Za Zemiata and WWF Bulgaria organised a discussion about the European Green Deal and just transition, which took place Feb. 28 at the French Cultural Institute in Sofia (you can watch a recording of the dicussion here).
While the two NGOs have been promoting the idea of just transition for years, often bringing together actors with apparently opposing interests to debate the issue, for the first time in late February NGO participants had the impression the discussion was very positive and practical, centered on using the existing opportunities and finding solutions.
The public discussion, entitled “A Just Energy Transition and the Green Pact – Winning Opportunities for Bulgaria” brought together representatives of the central government, municipalities, civic organisations, science and business. The initiative was part of an EUKI project promoting a fair energy transition, covering partnership initiatives and know-how sharing between Germany and Poland, the Czech Republic, Slovakia, Hungary, Greece, Bulgaria.
Despite having differences in priorities, participants did agree that delaying the energy transition would make it increasingly difficult to implement optimal solutions and so would have grave consequences for society and the economy.
Tsvetan Kyulanov, the Head of the Delegation of the European Commission to Bulgaria, emphasised that the European Green Deal was the new strategy for Europe’s growth, integrating the urgent need for transformation and the development of clean technologies. He recalled that this direction of development was entirely determined by the European citizens who had cast their votes in the last European elections.
Atanaska Nikolova, the Bulgarian Deputy Minister of Environment, spoke about the country’s readiness to implement EU goals: “At the governmental level, a coordination council already exists under the leadership of the Deputy Prime Minister, Tomislav Donchev. All ministries and agencies directly related to the Green Deal are represented in this council.” Nikolova said that implementing the EU objectives connected to the Green Deal involved transforming the whole economy, changing the way society works and the way we live. For Bulgaria, she cited preserving competitiveness, economic growth, energy efficiency, technological neutrality and social justice as priorities.
Together with the Deputy Energy Minister, Zhecho Stankov, she insisted that the transition would be successful only if it is fair, smooth and national specificities are taken into account.
“We need to involve the people of the regions: if they do not feel the transition is fair, then it cannot be fair,” said Minister Stankov. Asked how citizens will be included, he explained that Bulgaria is well prepared for that process and that the regulatory framework was changing to make the production of renewable energy for own use more attractive.
“The Green Deal will happen with or without us,” said coal industry representative Kristina Lazarova, Chairman of the Board of Directors of TPP Bobov Dol. Surprinsingly, Lazarova joined her voice to the advocates of the Green Deal, which is in stark contrast to the fact that she heads a coal power plant with a serious carbon footprint and a source of important social and environmental problems.
Meglena Rusinova, representing the Bulgarian Photovoltaic Association, spoke about the importance of involving citizens in the transformation. She explained that the aim was to improve the quality of the environment and the competitiveness of all Member States, including those in the periphery like Bulgaria. Rusinova pointed out that one of the big victories of progressive forces in Bulgaria was to see a 30% renewable energy target included in the National Plan.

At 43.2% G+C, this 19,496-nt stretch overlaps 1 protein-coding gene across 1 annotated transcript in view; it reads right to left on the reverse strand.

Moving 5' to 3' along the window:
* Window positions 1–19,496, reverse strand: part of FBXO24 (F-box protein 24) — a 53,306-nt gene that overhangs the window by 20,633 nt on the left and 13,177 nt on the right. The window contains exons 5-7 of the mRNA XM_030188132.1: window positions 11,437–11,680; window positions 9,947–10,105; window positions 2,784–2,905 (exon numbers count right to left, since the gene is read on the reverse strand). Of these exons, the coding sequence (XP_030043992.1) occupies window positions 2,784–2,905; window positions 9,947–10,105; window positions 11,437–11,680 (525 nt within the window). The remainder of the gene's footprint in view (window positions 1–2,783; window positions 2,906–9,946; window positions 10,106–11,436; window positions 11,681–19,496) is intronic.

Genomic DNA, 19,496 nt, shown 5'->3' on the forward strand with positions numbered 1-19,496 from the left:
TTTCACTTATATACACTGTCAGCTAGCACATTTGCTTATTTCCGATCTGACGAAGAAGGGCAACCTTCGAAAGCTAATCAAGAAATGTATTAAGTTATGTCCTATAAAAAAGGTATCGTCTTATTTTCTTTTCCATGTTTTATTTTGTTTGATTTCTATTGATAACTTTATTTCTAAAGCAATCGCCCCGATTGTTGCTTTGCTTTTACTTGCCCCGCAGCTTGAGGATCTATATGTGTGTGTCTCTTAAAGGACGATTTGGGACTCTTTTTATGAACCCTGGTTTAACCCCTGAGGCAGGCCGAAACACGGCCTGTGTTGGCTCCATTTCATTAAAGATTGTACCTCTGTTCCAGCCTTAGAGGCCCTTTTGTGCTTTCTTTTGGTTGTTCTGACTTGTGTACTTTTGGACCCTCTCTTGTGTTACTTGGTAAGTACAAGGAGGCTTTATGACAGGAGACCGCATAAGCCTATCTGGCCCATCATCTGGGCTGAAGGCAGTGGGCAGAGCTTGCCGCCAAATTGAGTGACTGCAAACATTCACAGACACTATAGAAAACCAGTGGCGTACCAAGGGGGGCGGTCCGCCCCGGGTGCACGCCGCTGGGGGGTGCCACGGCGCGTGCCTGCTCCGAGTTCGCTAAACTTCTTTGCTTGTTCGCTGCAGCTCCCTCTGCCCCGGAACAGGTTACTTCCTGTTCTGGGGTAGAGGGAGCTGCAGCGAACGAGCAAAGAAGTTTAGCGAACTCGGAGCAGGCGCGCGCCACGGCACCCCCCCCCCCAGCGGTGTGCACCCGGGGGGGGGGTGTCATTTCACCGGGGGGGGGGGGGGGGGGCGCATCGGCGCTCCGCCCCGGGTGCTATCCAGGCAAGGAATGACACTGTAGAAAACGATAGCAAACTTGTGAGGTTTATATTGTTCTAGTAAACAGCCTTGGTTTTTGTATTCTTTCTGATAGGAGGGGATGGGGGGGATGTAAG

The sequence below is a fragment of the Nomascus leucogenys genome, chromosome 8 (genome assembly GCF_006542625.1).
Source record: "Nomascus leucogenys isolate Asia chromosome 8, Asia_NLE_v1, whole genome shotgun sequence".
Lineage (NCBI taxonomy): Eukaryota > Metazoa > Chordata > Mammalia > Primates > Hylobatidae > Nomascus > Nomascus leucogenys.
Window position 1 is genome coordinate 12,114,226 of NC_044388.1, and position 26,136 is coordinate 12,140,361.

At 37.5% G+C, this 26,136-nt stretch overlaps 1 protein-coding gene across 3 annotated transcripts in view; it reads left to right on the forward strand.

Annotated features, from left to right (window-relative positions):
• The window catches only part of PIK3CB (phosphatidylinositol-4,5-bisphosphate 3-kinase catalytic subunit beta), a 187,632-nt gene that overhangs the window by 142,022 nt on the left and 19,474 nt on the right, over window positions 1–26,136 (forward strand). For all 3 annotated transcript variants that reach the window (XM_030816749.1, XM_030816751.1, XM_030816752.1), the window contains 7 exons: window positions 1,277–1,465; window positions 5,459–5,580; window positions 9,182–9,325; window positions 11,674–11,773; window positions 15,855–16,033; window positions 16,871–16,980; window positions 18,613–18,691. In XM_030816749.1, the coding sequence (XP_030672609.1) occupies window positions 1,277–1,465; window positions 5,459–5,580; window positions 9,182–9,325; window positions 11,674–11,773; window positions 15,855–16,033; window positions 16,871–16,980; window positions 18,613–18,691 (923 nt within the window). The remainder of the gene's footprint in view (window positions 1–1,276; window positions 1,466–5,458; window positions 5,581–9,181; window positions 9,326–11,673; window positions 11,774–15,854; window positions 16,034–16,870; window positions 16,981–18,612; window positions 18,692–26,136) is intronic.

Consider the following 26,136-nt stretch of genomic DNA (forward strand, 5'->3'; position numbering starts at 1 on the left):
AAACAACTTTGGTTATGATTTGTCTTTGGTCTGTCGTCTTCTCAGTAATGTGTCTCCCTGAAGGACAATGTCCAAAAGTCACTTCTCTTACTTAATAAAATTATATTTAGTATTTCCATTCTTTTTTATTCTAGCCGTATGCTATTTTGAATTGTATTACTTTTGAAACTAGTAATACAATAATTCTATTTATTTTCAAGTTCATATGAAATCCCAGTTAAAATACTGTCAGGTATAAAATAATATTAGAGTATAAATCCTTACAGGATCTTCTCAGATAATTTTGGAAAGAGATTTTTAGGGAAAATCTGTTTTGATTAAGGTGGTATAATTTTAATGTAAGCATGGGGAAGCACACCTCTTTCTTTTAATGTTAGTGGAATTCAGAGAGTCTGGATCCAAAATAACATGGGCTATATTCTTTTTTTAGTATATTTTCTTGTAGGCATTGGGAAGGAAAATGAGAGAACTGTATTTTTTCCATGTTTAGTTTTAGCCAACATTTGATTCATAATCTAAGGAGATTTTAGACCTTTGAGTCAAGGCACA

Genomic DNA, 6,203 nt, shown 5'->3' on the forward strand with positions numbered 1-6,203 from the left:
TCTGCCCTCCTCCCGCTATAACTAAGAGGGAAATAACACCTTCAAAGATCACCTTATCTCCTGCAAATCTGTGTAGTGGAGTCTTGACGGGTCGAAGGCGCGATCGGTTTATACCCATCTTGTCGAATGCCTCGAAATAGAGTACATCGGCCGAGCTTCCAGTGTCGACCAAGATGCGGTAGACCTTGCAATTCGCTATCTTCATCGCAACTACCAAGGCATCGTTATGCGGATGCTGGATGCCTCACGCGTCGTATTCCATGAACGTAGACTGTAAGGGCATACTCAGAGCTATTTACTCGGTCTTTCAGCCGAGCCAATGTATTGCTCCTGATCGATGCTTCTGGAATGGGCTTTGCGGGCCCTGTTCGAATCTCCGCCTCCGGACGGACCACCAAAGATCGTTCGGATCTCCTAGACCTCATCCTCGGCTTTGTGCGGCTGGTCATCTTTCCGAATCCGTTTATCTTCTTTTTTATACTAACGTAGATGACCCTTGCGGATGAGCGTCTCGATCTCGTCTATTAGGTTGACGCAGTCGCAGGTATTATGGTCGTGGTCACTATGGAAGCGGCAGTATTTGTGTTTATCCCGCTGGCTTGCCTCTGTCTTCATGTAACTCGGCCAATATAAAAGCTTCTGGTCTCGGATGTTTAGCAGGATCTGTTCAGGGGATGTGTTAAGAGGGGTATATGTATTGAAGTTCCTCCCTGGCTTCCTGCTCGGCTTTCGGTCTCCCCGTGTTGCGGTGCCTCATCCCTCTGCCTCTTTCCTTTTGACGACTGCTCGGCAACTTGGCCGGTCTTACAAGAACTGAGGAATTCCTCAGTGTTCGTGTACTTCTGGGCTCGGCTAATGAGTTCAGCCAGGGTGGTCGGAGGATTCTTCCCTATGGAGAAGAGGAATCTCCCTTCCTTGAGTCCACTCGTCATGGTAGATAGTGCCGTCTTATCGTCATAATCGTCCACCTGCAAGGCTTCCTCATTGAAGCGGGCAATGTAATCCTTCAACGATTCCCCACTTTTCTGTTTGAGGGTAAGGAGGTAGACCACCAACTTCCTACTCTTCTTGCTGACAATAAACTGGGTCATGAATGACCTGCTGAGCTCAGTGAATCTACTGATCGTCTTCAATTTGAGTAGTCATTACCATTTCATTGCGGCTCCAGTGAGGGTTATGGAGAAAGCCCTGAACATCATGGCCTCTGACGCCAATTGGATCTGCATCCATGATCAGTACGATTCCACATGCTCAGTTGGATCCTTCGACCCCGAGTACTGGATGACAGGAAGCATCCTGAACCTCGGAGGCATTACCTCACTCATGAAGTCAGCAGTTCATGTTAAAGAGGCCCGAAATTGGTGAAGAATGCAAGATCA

Iliana Pavlova of the Bulgarian Chamber of Commerce spoke about the circular economy and research as a factor in the Green Deal.
Veselka Ivanova, Head of the Municipal Programs and Projects Department at the National Association of Municipalities, Anton Iliev, Chief Expert of the Municipality of Bobov Dol, and Stefan Krustev, Deputy Mayor of Pernik, drew attention to problems at the municipal and regional levels.
“In Bulgaria, we have been sleeping for 12 years in terms of environmental activities, we notice a mimicry and idling, while the Scandinavian and other EU Member States have worked very hard. Unfortunately, we municipalities are responsible, because we are not brave enough,” Ivanova said. She cited the European Commission report on Bulgaria, according to which our country is not adequately addressing environmental problems, which is hindering growth. According to her, an important positive development was that Bulgarian municipalities have solid experience with writing and administering European projects, as over 50% of the EU projects implemented in the country have been handled by Bulgarian municipalities.
“Between 7,000-10,000 people are employed in the coal sector and the Ministry of Labor and Social Policy promised – in response to our questions – that these people would certainly not be out of work. Our role is to push for regional plans for energy and economic transition, including retraining for these people,” Todor Todorov of Za Zemiata explained.
“Once again, we have made sure that it is only through the joint efforts of all stakeholders that we can achieve a successful and equitable energy transition,” Todorov added.
“The Green Pact offers many opportunities, but they are competitive, and the largest funding will come from countries that offer meaningful and sustainable energy and economic transition plans. It is within our abilities to be one of those countries.